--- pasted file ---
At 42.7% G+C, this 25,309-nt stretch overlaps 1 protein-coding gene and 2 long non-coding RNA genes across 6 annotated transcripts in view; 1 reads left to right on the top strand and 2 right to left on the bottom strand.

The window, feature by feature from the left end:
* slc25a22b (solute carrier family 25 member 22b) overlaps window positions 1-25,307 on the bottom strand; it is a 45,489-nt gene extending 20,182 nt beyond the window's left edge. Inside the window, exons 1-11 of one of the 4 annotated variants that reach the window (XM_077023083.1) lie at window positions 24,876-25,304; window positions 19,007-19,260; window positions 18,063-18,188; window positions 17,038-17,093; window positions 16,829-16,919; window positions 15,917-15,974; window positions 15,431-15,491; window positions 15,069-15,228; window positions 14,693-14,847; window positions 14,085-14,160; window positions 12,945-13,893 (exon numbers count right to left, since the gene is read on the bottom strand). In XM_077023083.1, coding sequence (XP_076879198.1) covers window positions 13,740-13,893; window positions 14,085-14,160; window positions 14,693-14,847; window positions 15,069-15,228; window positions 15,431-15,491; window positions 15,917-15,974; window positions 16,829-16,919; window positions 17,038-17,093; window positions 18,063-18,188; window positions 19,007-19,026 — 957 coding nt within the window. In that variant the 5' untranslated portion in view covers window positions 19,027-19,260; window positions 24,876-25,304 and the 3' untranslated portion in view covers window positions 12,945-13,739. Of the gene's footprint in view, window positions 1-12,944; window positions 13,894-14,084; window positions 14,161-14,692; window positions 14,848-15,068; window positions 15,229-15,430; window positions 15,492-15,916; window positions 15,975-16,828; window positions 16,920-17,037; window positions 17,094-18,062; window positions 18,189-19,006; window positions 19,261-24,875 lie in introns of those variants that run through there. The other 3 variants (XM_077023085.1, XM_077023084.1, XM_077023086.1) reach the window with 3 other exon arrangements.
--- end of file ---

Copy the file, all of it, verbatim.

At 42.7% G+C, this 25,309-nt stretch overlaps 1 protein-coding gene and 2 long non-coding RNA genes across 6 annotated transcripts in view; 1 reads left to right on the top strand and 2 right to left on the bottom strand.

The window, feature by feature from the left end:
* slc25a22b (solute carrier family 25 member 22b) overlaps window positions 1-25,307 on the bottom strand; it is a 45,489-nt gene extending 20,182 nt beyond the window's left edge. Inside the window, exons 1-11 of one of the 4 annotated variants that reach the window (XM_077023083.1) lie at window positions 24,876-25,304; window positions 19,007-19,260; window positions 18,063-18,188; window positions 17,038-17,093; window positions 16,829-16,919; window positions 15,917-15,974; window positions 15,431-15,491; window positions 15,069-15,228; window positions 14,693-14,847; window positions 14,085-14,160; window positions 12,945-13,893 (exon numbers count right to left, since the gene is read on the bottom strand). In XM_077023083.1, coding sequence (XP_076879198.1) covers window positions 13,740-13,893; window positions 14,085-14,160; window positions 14,693-14,847; window positions 15,069-15,228; window positions 15,431-15,491; window positions 15,917-15,974; window positions 16,829-16,919; window positions 17,038-17,093; window positions 18,063-18,188; window positions 19,007-19,026 — 957 coding nt within the window. In that variant the 5' untranslated portion in view covers window positions 19,027-19,260; window positions 24,876-25,304 and the 3' untranslated portion in view covers window positions 12,945-13,739. Of the gene's footprint in view, window positions 1-12,944; window positions 13,894-14,084; window positions 14,161-14,692; window positions 14,848-15,068; window positions 15,229-15,430; window positions 15,492-15,916; window positions 15,975-16,828; window positions 16,920-17,037; window positions 17,094-18,062; window positions 18,189-19,006; window positions 19,261-24,875 lie in introns of those variants that run through there. The other 3 variants (XM_077023085.1, XM_077023084.1, XM_077023086.1) reach the window with 3 other exon arrangements.